You keep reading about "props".

You've probably been using them too (even if you didn't realize it).

But maybe you aren't completely sure about what they are.

Or how to use them properly and get the most out of them.

I was once in your position, not entirely sure of what I was doing and feeling like I was drowning. But I've learned a lot over the years, and now I want to pass that on to you.

By the time you're finished reading this guide, you'll know everything you need to know about props in order to be a super productive Vue developer.

And when your co-workers ask you how you know so much, just smile and tell them you're awesome 😉

In this guide we'll cover the most important things about props:

  • What are props?
  • Two main characteristics of props
  • How to pass props to other components
  • Adding prop types
  • Making props required
  • Setting default values

Plus many more things throughout!

So, let's get started, shall we?

What are props?

Props are how we pass variables and other information around between different components. This is similar to how in Javascript we can pass variables into functions as arguments:

const myMessage = "I'm a string";

function addExclamation(message) {
  return message + '!';
}

console.log(addExclamation(myMessage)); // I'm a string!

Here we pass the variable myMessage into the function as the argument message. Inside the function we can access that value as message.

Props work in a very similar way to this. We pass props to another component, and that component can then use that value.

But there are a couple rules you need to know about first.

Two main characteristics of Vue props

There are two specific things to keep in mind when dealing with props:

  1. Props are passed down the component tree to descendents (not up)
  2. Props are read-only and cannot be modified (as you may have discovered)

Vue uses one way data flow, meaning that data can only flow from a parent into a child component. You cannot pass data from a child to a parent.

And because that parent component "owns" that value it passed down, the child can't modify it. If only one component is allowed to change it, then it's easier to track down bugs since we know exactly where to look.

If the reasoning here isn't super clear that's okay. You'll understand how this works as you use Vue more and more.

Just make sure you don't violate those two rules and you'll be golden.

Let's take a look at how we can pass props from one component to another.

Passing props to other components

If you want to pass a value from your component into a child component, it's exactly like adding an HTML attribute:

<template>
  <Camera
	name="Sony A7RIV"
	img="../sony-a7riv.jpg"
  />
</template>

Looks like regular HTML, right? Not too scary.

The Camera component will then use the name and img props to render itself to the page. It might render something like this:

<template>
  <div class="camera">
	<h2 class="camera__name">{{ name }}</h2>
	<img class="camera__image" src="img" />
  </div>
</template>

Here we render the name prop into the h2 tag, and use the img prop to set the src attribute on the img tag.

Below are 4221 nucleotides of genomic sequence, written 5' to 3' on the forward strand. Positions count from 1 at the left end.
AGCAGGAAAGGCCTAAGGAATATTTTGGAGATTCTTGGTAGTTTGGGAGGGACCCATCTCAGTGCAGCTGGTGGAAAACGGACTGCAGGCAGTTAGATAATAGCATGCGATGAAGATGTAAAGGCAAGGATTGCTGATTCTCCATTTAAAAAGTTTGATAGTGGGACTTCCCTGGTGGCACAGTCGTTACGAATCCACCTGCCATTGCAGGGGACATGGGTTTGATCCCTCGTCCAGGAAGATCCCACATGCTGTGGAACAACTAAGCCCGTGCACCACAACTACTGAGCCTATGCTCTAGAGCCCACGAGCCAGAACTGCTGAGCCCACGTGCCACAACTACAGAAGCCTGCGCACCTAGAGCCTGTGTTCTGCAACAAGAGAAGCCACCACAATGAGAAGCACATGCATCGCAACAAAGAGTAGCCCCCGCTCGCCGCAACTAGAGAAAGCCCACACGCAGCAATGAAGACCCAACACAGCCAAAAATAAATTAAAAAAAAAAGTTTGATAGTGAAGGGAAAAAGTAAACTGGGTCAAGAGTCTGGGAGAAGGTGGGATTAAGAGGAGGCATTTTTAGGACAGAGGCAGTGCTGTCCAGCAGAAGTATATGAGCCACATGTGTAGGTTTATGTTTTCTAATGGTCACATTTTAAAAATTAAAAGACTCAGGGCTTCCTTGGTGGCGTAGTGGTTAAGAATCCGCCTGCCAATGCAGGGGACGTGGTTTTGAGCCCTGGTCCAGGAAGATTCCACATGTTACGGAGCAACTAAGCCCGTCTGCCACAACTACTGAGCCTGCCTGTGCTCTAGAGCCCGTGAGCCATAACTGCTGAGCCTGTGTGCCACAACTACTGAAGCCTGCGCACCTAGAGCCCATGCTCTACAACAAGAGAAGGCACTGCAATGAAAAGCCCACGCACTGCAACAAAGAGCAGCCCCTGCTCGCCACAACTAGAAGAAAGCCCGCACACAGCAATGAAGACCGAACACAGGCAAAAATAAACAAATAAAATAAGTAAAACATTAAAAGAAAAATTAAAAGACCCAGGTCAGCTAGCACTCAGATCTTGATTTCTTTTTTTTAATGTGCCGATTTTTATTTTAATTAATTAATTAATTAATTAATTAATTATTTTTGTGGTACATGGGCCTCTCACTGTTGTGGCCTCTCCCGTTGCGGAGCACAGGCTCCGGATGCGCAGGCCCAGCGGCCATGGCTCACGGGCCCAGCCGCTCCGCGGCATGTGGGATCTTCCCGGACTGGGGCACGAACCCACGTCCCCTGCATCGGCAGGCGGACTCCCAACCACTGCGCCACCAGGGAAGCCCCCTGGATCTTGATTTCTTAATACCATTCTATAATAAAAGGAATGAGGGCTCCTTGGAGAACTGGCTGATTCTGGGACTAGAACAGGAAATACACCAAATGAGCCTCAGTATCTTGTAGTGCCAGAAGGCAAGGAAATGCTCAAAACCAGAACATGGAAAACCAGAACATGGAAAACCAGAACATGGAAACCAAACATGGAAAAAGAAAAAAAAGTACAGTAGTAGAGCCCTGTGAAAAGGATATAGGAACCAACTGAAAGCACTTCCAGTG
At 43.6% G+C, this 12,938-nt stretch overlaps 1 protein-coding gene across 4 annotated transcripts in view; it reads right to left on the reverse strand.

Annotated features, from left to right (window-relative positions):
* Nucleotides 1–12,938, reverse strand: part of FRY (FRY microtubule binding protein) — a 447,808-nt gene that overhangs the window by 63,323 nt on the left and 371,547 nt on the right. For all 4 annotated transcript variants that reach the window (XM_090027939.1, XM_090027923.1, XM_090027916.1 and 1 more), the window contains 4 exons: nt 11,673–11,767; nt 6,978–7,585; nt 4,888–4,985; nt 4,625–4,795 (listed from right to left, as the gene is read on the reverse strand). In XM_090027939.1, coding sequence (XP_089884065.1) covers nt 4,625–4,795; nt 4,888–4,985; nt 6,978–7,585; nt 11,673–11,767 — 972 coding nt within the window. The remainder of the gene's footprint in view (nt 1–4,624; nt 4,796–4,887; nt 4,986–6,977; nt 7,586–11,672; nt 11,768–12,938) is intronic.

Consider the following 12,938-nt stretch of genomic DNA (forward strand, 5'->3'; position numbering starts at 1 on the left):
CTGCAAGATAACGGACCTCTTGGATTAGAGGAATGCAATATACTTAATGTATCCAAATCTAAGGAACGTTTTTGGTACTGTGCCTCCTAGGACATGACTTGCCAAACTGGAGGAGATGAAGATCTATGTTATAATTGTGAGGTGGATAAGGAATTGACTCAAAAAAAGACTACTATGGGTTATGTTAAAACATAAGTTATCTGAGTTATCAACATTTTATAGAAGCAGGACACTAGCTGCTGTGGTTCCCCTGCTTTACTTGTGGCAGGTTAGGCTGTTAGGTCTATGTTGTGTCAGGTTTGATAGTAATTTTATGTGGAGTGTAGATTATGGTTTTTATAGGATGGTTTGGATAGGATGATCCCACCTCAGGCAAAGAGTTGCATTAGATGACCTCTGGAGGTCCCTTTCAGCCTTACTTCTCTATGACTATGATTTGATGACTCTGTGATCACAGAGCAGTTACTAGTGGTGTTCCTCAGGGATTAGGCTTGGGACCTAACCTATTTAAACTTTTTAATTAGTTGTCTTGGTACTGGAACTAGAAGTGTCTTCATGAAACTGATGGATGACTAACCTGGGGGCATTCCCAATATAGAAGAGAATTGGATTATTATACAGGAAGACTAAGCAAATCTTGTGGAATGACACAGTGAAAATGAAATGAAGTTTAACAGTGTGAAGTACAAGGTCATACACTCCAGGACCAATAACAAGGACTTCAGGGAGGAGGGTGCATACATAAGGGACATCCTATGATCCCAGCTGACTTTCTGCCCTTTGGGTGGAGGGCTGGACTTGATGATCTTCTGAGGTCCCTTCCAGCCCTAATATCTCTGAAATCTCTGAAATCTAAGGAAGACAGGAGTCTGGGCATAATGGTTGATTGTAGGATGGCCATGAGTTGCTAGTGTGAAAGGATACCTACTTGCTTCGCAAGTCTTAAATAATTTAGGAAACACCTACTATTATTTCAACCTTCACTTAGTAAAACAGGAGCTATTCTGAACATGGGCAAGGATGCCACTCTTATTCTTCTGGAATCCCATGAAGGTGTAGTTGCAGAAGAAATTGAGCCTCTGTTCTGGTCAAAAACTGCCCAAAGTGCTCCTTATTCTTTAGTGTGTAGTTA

But what if we have this information stored in a variable somewhere?

To do that we need to use a slightly different syntax, since instead of passing a string we want to use a Javascript expression:

<template>
  <Camera
	v-bind:name="cameraName"
	v-bind:img="cameraImage"
  />
</template>

The line v-bind:name="cameraName" tells Vue to bind the Javascript expression cameraName to the prop name. A Javascript expression is any snippet of Javascript. It could be a variable name like we have here, or something more complicated.

For example, we could use a logical OR to use a default if we don't have an image for the camera:

<template>
  <Camera
	v-bind:name="cameraName"
	v-bind:img="cameraImage || '../no-camera-found.jpg'"
  />
</template>

More commonly, we use the shorthand for v-bind which is just : and reduces clutter in the code:

<template>
  <Camera
	:name="cameraName"
	:img="cameraImage || '../no-camera-found.jpg'"
  />
</template>

Because you can put in any arbitrary piece of Javascript, you can do a lot of nifty little things, such as dynamically adding a class name, or implementing a hover.

Adding in our Props

We're not quite there yet though.

Before this code will actually work, we need to get the Camera component to actually listen to the props. By default it will just ignore them.

To do this we have to add a props section to our component definition:

export default {
  name: 'Camera',
  props: ['name', 'img'],
}

This is the bare minimum to get things working, but it's not recommended you do this. Instead, you should specify the type of the prop as well, using an object:

export default {
  name: 'Camera',
  props: {
  	name: {
      type: String,
  	},
  	img: {
      type: String,
  	}
  }
}

By switching from an array to an object, we can specify more details of our props, like the type. We can specify other things too, but we'll get to that in a bit.

Why do we want to add types to our props?

In Vue, props can be many different things. They can be:

  • Strings
  • Numbers
  • Boolean (true or false)
  • Arrays
  • Objects

By adding in prop types like this we can set expectations for what we'll receive. If we set our camera's name prop to true it won't work properly, so Vue will warn us that we're using it wrong.

We'll add a rating to our Camera component so we can see what using a number looks like. First we add it to the prop types: